Take the music industry for example: by contribution to GDP it’s halved in from 10 years ago, but people listen to more music today than ever.
What gives Brynjolfsson and McAfee such cause for optimism are the three characteristics of the new machine age:
Digital goods can be replicated at minimal cost and delivered almost instantaneously. Digitisation also enables us to measure the world in ways we never could before – and that which can now be measured can be improved. Exponential growth in computing power means that today’s Playstation is more powerful than a military supercomputer of 1996. And finally, these new technologies are combinatorial and create the building blocks for new innovations.
These characteristics are behind the amazing technological breakthroughs like driverless cars and far more dexterous factory robots, but as Andrew McAfee is keen to repeat, “we ain’t seen nothing, yet.”
Who’s racing against the robots and who’s with them?
What fate will befall us? The machine once described in a NASA report as “the lowest-cost, 150-pound, nonlinear, all-purpose computer system which can be produced by unskilled labour.”
While nineteenth century manufacturing technologies largely substituted for skilled labour and the Computer Revolution of the twentieth century caused a hollowing-out of middle-income jobs, Frey and Osborne’s study expects the new machine age will lessen the trend of labour market polarisation.
Instead, low-income jobs including “most workers in transportation and logistics occupations, together with the bulk of office and administrative support workers, and labour in production occupations” are at high risk of computerisation, as, surprisingly, are a “substantial share” of service industry jobs – a sector of the economy that has provided most of US job growth in previous decades.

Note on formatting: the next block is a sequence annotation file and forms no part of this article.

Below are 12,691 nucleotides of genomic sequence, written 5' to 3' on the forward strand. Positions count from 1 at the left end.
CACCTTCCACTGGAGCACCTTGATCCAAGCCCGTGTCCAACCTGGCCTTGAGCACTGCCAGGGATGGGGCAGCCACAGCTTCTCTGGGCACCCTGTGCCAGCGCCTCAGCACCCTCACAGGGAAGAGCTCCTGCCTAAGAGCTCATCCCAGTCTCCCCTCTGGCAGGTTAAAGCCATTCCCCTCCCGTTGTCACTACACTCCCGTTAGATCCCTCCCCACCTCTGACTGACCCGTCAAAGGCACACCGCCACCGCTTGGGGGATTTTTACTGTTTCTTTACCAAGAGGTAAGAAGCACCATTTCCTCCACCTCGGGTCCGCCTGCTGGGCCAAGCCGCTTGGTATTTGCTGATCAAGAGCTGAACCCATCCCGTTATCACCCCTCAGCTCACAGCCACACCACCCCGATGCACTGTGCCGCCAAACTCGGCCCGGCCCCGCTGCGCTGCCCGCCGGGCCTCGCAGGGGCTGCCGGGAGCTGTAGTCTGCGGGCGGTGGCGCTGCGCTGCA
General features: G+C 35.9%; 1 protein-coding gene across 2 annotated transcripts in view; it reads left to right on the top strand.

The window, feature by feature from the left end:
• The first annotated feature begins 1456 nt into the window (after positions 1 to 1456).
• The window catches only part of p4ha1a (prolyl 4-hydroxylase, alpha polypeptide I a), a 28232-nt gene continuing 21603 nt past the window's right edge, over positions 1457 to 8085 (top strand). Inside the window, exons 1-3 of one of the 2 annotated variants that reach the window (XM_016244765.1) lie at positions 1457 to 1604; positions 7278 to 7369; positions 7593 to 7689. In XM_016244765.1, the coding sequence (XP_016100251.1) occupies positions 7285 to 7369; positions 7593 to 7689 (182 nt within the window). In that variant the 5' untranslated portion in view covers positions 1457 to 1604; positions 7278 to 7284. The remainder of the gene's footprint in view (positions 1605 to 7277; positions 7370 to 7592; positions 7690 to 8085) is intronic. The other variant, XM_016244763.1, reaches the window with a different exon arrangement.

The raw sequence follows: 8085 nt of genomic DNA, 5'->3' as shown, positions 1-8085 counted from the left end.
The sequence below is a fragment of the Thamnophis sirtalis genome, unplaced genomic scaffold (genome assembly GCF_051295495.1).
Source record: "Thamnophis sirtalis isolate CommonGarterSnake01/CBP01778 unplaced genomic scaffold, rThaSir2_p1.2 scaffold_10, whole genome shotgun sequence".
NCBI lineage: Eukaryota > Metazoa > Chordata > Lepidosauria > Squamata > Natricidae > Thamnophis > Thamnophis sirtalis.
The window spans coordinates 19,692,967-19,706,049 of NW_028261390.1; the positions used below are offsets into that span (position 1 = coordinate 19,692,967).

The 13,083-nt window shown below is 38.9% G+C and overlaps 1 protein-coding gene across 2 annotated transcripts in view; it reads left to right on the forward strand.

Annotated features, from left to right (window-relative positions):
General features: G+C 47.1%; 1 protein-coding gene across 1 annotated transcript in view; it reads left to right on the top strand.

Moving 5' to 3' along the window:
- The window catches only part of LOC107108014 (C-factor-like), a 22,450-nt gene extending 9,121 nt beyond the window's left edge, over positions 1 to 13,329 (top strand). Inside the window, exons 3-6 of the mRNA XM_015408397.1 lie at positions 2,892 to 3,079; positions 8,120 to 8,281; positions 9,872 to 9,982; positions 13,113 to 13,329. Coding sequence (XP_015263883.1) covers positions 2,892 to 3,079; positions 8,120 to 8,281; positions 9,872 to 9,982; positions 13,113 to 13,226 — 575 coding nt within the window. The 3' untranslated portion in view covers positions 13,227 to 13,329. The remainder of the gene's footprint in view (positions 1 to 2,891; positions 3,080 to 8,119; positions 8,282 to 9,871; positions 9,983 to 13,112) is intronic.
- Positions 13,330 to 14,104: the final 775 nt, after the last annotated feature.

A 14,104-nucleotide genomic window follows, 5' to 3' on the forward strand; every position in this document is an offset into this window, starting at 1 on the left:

“We’re going to transition into an economy that is very productive but that just doesn’t need a lot of human workers, and managing that transition is going to be the greatest challenge that our society faces,” explains McAfee.
He and Brynjolfsson suggest that we learn to race with machines, rather than against them – focusing on our creative skills that most people believe to be out of reach of computers for considerable time. This will create a “labour-light” in which the human ability to formulate goals and how to achieve them will augment the work of machines.
A key characteristic of Brynjolfsson and McAfee’s writing is the tentative optimism with which they prophesies an era of abundance and prosperity. That’s if, and only if, we act to shape our future on a personal, organisational and public policy level.
In the next in this series I’ll examine the opposing arguments, from those who paint a less rosey picture.
References and bibliography:
Brynjolfsson, Erik – TED: The key to growth? Race with the machines (2013)
Brynjolfsson, Erik & McAfee, Andrew – The Second Machine Age: Work, Progress, and Prosperity in a Time of Brilliant Technologies (2013)
Brynjolfsson, Erik & McAfee, Andrew – Race Against the Machines (2012)
Cowen, Tyler – The Great Stagnation: How America Ate All the Low-Hanging Fruit, Got Sick, and Will (Eventually) Feel Better (2011)
Frey, Carl Benedikt & Osborne, Michael A. – The Future of Employment: How Susceptible Are Jobs To Computerisation? (2013)
Gordon, Robert – TED: The Death of Innovation, the End of Growth (2013)
Keen, Andrew – The Internet Is Not the Answer (2015)
McAfee, Andrew – TEDx: Are droids taking our jobs? (2012)
Piketty, Thomas – Capital in the Twenty-First Century (2013)
Thompson, Derek – A World Without Work (2015)